Upon exiting the terminal, even before we had to relinquish our luggage cart, we saw one of Munich’s “Christmas markets” set up immediately outside the terminal. There were stands selling gingerbread cookies and Thai food, and there was a two-section ice rink, a large area set aside for skating and a small, narrow area currently in use for ice stock, a bocce/curling-type game played, apparently, by gruff old men. Marcus was fascinated and we watched for about fifteen minutes. It was sunny and clear, cold but not freezing, and generally a nice winter day. “Is it odd that these men just hang out at the airport?” Robert mused. No odder, I decided, than how immune they seemed to the charms of either of our kids, hanging over the railing and watching intently.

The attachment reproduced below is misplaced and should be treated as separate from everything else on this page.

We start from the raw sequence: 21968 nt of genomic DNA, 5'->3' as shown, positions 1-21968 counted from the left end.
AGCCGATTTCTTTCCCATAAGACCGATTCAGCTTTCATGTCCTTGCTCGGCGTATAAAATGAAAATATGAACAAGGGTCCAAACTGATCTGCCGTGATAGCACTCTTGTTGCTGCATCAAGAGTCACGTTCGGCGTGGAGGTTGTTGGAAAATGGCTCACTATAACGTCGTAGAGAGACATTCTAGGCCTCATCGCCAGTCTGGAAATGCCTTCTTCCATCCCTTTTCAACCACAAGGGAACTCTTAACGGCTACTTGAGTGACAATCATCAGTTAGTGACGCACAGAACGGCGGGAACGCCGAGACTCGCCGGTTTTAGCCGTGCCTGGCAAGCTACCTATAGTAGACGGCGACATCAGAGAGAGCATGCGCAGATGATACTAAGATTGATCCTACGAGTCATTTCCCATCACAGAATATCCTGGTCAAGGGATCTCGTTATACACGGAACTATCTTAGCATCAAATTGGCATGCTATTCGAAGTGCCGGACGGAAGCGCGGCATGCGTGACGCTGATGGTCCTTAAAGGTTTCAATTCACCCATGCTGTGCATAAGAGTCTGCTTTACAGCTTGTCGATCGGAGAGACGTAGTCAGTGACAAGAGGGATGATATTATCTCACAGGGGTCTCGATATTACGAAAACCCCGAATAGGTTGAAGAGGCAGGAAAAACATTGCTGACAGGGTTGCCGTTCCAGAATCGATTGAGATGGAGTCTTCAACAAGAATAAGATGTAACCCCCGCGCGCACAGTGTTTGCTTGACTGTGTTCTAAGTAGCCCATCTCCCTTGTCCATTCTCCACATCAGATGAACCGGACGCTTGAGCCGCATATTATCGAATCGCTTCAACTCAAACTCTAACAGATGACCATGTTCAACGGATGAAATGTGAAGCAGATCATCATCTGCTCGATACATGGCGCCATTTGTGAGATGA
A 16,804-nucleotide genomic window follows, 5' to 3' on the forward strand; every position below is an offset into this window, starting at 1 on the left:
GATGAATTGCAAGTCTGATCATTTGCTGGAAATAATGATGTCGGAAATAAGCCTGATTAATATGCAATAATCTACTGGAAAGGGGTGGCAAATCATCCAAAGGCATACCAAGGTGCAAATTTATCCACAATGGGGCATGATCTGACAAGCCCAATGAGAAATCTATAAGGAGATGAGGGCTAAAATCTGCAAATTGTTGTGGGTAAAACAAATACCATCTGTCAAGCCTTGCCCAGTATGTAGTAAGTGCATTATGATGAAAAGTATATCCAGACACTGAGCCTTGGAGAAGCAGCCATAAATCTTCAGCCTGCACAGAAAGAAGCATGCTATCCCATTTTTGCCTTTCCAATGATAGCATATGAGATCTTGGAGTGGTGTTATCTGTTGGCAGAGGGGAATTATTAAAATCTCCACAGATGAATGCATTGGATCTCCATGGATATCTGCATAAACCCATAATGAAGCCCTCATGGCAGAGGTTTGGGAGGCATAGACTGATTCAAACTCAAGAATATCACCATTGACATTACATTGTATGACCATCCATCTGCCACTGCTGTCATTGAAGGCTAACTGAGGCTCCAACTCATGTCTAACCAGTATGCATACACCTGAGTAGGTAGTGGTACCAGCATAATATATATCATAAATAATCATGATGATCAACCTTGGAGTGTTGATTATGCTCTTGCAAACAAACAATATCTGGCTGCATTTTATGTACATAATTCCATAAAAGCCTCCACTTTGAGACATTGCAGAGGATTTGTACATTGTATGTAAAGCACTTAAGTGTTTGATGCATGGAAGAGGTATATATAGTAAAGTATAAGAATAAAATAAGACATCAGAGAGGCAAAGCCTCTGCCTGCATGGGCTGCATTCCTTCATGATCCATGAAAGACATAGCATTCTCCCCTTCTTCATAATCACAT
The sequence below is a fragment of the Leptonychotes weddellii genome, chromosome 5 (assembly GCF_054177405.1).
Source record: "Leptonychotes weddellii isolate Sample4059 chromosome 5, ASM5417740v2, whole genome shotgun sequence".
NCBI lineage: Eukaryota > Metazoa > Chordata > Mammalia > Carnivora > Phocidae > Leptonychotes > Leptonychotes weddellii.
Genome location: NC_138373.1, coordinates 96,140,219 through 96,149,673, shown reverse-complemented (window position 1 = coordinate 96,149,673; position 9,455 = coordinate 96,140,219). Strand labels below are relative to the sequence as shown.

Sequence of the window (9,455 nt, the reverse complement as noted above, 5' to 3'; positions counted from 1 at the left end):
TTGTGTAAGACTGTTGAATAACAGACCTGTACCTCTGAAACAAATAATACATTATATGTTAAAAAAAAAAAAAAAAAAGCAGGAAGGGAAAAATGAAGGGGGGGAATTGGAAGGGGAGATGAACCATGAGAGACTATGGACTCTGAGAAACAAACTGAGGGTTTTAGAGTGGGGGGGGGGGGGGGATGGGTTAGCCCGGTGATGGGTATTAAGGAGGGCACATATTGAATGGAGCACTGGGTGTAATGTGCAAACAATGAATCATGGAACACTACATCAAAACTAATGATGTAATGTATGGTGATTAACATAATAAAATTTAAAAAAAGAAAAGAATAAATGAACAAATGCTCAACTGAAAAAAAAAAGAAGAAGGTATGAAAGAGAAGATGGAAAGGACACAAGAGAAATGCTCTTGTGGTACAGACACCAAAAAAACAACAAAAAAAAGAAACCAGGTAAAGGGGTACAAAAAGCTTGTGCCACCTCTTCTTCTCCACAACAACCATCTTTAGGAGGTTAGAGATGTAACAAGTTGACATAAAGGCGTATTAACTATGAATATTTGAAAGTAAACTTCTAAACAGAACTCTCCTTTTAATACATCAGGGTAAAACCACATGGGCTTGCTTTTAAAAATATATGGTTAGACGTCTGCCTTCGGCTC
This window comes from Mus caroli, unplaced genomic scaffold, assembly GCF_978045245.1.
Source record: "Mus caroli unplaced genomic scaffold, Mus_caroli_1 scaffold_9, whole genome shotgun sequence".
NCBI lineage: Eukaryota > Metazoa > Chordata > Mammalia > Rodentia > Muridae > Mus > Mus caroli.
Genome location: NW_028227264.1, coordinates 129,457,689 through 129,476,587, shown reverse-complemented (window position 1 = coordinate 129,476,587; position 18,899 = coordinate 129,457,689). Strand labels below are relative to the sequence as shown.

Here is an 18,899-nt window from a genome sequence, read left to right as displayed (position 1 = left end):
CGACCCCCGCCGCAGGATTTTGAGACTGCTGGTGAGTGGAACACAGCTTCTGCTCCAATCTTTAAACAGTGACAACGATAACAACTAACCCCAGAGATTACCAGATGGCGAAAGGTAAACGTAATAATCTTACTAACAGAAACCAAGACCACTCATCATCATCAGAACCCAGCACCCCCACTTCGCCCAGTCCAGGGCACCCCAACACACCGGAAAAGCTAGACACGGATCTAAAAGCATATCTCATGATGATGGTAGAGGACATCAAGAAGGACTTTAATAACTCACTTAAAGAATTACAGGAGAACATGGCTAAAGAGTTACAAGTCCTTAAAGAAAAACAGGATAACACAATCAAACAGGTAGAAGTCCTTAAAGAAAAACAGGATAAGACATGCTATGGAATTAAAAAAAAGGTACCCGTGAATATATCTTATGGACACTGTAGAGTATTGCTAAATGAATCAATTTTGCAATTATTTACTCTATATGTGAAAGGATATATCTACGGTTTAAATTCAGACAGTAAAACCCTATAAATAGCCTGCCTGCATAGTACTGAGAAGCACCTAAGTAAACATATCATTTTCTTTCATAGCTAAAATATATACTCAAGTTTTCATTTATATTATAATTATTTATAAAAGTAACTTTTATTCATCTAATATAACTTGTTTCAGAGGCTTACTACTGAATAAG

By now we were feeling confirmed in the intuition we’d had during our trip to Rome four years ago that Germans, in general, do not love babies in the same way as, say, Italians do. Many people—from the flight attendants on down—here seemed to regard our traveling with children as the equivalent of someone traveling with a pair of bunnies—yes, sure, they know what bunnies are, and they’ve seen them, and perhaps even petted them, and they can certainly acknowledge that bunnies are harmless, even arguably cute, but they still seemed to regard it as mildly eccentric to carry your bunny around with you rather than leave your bunny safely at home in the US in its little hutch. [N.b.: Robert thinks my bunny analogy is misleading, and really it's more like they think we're traveling with monkeys. I think that's a tad harsh, but the flight attendant we had recently--from Morocco, living in the US now with three kids, traveling all over the world alone and with them--confirmed that in her experience, Germany is the least child-friendly place she's visited.]